• Virgin territory -- NBA has a history of being the league to put the first pro team in a city (Seattle, Phoenix, Portland, San Antonio, Utah, Sacramento, Orlando, Charlotte, OKC)...  Louisville, most likely would be in the works (pretty new 10 year old arena); maybe the Hampton Roads area of Virginia.  Mexico City would be a stretch to me, but who knows with the NBA? I'm still remembering in the late 1980s when it was projected that the NBA would be the first league to have a European division by now. 

 

 

I really used to admire the NBA for its willingness to be the only game in town in so many cities. That worked really well when it was still a fringe league trying to gain more exposure. (The MLS has done well with this, too, in recent years.) I question, though, whether that model would still work in the modern NBA, especially the way the league's superstars tend to favor playing in major media markets. 

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I'd love to see the NBA come back after the Grizzlies were such a mess here in Vancouver, but I have major doubts there is ownership with enough $$ here. I think it would have to be the owners of the Canucks, with external backing. The Canucks ownership has been tight on cash during the pandemic, there have been major job cuts in non-sports staff during the pandemic

 

Jim Pattison has the money, but is, well, 92. 

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7 hours ago, QCS said:

It's worth $24 billion until 2024-25, meaning the league earns $2.6 billion a year since 2014. Splitting that among 30 teams is worth about $87 million a year, whereas a 32-team split would be worth about $81.25 million per team per year under this TV deal. I expect that deal would increase when they renegotiate, especially if the NBA is back in Seattle, a pretty large media market. I don't know how else a two-team expansion would affect the revenue-sharing pie that each team gets, but that $6 million a year seems pretty trivial to me.

 

And somehow the TV deal isn't enough to recoup losses from expansion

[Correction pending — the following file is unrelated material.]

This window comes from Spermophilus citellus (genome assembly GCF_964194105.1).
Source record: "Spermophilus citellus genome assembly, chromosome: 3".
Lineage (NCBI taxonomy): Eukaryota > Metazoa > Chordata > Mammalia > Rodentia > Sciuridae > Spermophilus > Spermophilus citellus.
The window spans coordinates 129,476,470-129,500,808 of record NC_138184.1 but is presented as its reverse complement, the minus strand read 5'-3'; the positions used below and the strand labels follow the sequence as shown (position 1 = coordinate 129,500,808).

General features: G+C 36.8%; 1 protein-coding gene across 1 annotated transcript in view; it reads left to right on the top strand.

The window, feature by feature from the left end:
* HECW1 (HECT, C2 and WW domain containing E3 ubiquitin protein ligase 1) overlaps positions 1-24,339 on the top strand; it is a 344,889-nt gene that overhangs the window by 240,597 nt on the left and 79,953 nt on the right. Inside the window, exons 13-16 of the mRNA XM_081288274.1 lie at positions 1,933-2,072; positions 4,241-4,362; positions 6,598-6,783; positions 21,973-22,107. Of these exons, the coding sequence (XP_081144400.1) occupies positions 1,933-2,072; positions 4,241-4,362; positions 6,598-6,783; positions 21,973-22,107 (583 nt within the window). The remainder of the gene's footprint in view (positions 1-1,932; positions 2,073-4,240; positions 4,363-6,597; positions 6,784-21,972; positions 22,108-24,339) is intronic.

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10 hours ago, B-Rich said:

Just got finished going through the whole thread. My first response post....

 

 

GDAWG, with the responses to date, I'm thinking either your recall or knowledge of history is not that good😛:

 

 

 

 

 

 

I'll pile on.  Atlanta: Braves in 1966, Falcons in 1966, Hawks in 1968, Flames in 1972. 

 

No.  It's that a city like Las Vegas doesn't deserve even one major league team.  All of those other cities likely deserved teams in all of the leagues.

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19 hours ago, QCS said:

Exactly this. The league should've done what they did for the NOLA Hornets when Shinn decided he was done and they took over for a bit. I'm sure the Bobcats group would've been able to simply buy the Hornets after maybe a year or two of league control, most likely complete with MJ. Team 30 becomes either an OKC team (unlikely, since the Hornets proved the viability of it as an NBA market), the reborn Sonics (again, unlikely given that they only moved because of the Hornets), or maybe even a Vancouver team after the Grizzlies left. Or maybe they expand to New Orleans instead and we get the Pelicans from the start. Either way, it's hard to argue that it wouldn't have been better for the league to prevent the move to New Orleans given the current headache they face in regards to the history of the Hornets, the struggles of both Charlotte and New Orleans, and the loss of Seattle.

Wasn't New Orleans the top choice for the Grizzlies when they were moving, but the Hornets beat them there? I think I remember reading something about that. If that happens, it's more likely Memphis is the odd one out among the NO-OKC-MEM trio, as the New Orleans Grizzlies would still go to Oklahoma City after Katrina, which sets the stage for the successful Sonics audition. Team 30 is probably Louisville or something. Or maybe it's Memphis, and the league looks exactly like it does now, just with a couple of different team names.

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8 minutes ago, Magic Dynasty said:

Wasn't New Orleans the top choice for the Grizzlies when they were moving, but the Hornets beat them there? I think I remember reading something about that. If that happens, it's more likely Memphis is the odd one out among the NO-OKC-MEM trio, as the New Orleans Grizzlies would still go to Oklahoma City after Katrina, which sets the stage for the successful Sonics audition. Team 30 is probably Louisville or something. Or maybe it's Memphis, and the league looks exactly like it does now, just with a couple of different team names.